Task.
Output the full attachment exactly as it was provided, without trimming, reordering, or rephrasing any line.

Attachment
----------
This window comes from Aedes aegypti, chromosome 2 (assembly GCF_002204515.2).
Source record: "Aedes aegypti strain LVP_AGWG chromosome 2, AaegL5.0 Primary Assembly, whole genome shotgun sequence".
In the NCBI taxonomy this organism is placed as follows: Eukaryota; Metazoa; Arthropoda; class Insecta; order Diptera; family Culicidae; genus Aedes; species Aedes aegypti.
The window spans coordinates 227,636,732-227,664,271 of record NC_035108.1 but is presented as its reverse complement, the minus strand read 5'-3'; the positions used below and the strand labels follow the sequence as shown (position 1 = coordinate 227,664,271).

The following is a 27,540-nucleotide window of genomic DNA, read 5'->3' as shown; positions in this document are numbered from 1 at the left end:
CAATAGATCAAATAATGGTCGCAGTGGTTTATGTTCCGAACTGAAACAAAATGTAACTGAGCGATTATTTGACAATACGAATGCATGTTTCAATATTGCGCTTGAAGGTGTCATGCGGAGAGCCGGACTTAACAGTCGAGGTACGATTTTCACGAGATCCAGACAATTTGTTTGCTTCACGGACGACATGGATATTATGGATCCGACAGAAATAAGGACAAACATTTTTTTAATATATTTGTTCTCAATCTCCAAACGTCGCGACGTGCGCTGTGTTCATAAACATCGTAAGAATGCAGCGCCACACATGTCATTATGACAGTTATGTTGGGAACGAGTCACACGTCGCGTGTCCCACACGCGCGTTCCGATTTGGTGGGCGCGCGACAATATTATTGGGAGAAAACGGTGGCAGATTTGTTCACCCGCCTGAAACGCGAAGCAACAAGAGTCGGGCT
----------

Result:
This window comes from Aedes aegypti, chromosome 2 (assembly GCF_002204515.2).
Source record: "Aedes aegypti strain LVP_AGWG chromosome 2, AaegL5.0 Primary Assembly, whole genome shotgun sequence".
In the NCBI taxonomy this organism is placed as follows: Eukaryota; Metazoa; Arthropoda; class Insecta; order Diptera; family Culicidae; genus Aedes; species Aedes aegypti.
The window spans coordinates 227,636,732-227,664,271 of record NC_035108.1 but is presented as its reverse complement, the minus strand read 5'-3'; the positions used below and the strand labels follow the sequence as shown (position 1 = coordinate 227,664,271).

The following is a 27,540-nucleotide window of genomic DNA, read 5'->3' as shown; positions in this document are numbered from 1 at the left end:
CAATAGATCAAATAATGGTCGCAGTGGTTTATGTTCCGAACTGAAACAAAATGTAACTGAGCGATTATTTGACAATACGAATGCATGTTTCAATATTGCGCTTGAAGGTGTCATGCGGAGAGCCGGACTTAACAGTCGAGGTACGATTTTCACGAGATCCAGACAATTTGTTTGCTTCACGGACGACATGGATATTATGGATCCGACAGAAATAAGGACAAACATTTTTTTAATATATTTGTTCTCAATCTCCAAACGTCGCGACGTGCGCTGTGTTCATAAACATCGTAAGAATGCAGCGCCACACATGTCATTATGACAGTTATGTTGGGAACGAGTCACACGTCGCGTGTCCCACACGCGCGTTCCGATTTGGTGGGCGCGCGACAATATTATTGGGAGAAAACGGTGGCAGATTTGTTCACCCGCCTGAAACGCGAAGCAACAAGAGTCGGGCT